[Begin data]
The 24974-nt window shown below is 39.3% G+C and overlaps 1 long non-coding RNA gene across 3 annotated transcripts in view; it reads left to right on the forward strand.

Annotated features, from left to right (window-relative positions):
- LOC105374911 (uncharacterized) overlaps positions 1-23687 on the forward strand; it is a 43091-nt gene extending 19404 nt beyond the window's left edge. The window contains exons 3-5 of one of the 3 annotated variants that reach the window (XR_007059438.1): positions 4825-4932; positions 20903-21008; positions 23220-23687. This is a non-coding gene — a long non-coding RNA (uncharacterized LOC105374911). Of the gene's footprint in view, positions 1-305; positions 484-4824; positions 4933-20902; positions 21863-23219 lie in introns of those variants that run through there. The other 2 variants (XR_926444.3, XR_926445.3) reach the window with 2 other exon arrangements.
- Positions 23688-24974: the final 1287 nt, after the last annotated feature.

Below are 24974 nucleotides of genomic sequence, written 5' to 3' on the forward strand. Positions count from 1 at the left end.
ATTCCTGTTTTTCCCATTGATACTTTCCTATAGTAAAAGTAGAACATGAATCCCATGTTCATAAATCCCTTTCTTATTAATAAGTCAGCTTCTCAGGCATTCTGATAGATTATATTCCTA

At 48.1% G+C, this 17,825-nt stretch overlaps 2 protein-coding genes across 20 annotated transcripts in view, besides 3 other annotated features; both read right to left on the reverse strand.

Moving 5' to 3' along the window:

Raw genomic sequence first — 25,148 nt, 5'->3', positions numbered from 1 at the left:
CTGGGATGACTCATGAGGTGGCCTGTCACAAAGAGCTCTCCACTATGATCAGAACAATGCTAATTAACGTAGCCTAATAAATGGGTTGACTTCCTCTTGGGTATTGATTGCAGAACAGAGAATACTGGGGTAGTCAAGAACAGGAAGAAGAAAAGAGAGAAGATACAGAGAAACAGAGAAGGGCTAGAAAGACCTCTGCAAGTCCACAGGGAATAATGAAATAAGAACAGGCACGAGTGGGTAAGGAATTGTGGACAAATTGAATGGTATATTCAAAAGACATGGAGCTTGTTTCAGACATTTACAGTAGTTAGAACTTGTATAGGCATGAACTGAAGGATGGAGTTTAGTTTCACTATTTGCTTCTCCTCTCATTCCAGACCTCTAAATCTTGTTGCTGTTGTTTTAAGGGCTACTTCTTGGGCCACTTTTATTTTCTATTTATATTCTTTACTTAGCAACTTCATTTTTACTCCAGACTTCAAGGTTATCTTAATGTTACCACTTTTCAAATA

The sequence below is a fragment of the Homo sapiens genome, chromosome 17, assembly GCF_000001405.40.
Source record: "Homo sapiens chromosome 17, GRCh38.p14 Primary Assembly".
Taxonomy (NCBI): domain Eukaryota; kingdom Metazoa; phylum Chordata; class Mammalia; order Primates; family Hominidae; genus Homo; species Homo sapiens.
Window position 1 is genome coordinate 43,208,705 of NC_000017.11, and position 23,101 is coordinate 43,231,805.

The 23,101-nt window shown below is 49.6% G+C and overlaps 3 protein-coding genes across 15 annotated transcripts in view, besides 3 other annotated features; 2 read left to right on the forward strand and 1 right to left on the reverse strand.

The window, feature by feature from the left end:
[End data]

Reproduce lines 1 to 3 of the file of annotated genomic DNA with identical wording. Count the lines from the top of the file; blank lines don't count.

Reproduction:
The 24974-nt window shown below is 39.3% G+C and overlaps 1 long non-coding RNA gene across 3 annotated transcripts in view; it reads left to right on the forward strand.

Annotated features, from left to right (window-relative positions):
- LOC105374911 (uncharacterized) overlaps positions 1-23687 on the forward strand; it is a 43091-nt gene extending 19404 nt beyond the window's left edge. The window contains exons 3-5 of one of the 3 annotated variants that reach the window (XR_007059438.1): positions 4825-4932; positions 20903-21008; positions 23220-23687. This is a non-coding gene — a long non-coding RNA (uncharacterized LOC105374911). Of the gene's footprint in view, positions 1-305; positions 484-4824; positions 4933-20902; positions 21863-23219 lie in introns of those variants that run through there. The other 2 variants (XR_926444.3, XR_926445.3) reach the window with 2 other exon arrangements.